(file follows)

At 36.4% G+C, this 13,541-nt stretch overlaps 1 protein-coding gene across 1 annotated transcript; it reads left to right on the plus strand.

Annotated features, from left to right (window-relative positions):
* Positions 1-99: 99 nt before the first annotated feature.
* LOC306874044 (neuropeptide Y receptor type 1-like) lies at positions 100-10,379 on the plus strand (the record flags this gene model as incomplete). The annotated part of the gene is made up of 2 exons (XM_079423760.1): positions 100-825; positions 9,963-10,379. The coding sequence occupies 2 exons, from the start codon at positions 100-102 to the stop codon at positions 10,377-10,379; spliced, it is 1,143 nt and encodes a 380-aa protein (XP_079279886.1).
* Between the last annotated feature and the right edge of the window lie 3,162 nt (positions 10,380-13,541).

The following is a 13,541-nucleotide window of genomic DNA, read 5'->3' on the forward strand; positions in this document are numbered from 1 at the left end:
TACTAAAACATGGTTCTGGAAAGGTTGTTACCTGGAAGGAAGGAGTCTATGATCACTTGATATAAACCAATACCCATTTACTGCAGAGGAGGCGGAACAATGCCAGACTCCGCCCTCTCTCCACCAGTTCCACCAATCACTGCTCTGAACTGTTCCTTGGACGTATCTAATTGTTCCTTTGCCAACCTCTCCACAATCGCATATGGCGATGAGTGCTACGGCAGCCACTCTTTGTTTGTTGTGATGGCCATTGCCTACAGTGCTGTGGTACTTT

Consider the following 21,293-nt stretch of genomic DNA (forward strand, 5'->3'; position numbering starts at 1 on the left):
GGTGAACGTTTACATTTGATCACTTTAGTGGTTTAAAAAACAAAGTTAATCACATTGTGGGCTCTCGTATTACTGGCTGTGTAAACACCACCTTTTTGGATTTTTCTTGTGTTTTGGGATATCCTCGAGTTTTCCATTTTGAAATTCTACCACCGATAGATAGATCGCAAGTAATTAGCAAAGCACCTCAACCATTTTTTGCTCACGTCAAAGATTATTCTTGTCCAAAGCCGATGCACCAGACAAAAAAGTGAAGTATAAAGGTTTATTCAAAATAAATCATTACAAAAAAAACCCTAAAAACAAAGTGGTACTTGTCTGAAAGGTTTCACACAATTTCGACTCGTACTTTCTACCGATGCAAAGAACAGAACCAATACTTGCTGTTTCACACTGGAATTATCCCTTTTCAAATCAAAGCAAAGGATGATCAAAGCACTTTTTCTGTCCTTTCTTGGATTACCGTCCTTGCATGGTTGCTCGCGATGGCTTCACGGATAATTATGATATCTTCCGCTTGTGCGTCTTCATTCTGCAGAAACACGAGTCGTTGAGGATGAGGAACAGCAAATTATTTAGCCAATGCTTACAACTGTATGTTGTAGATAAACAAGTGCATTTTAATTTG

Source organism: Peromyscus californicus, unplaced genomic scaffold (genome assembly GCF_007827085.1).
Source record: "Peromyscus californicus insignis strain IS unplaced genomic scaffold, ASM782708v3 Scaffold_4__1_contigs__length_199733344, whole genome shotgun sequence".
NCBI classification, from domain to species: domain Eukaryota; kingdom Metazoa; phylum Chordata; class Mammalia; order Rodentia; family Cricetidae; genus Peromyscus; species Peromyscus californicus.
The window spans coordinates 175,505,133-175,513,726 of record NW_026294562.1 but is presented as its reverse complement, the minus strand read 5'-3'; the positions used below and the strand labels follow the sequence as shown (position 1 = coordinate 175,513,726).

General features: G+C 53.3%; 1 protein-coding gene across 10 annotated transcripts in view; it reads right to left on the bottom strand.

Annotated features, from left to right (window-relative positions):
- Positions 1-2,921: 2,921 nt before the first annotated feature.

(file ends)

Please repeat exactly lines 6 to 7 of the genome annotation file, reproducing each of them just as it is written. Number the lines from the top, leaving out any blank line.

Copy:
The following is a 13,541-nucleotide window of genomic DNA, read 5'->3' on the forward strand; positions in this document are numbered from 1 at the left end:
TACTAAAACATGGTTCTGGAAAGGTTGTTACCTGGAAGGAAGGAGTCTATGATCACTTGATATAAACCAATACCCATTTACTGCAGAGGAGGCGGAACAATGCCAGACTCCGCCCTCTCTCCACCAGTTCCACCAATCACTGCTCTGAACTGTTCCTTGGACGTATCTAATTGTTCCTTTGCCAACCTCTCCACAATCGCATATGGCGATGAGTGCTACGGCAGCCACTCTTTGTTTGTTGTGATGGCCATTGCCTACAGTGCTGTGGTACTTT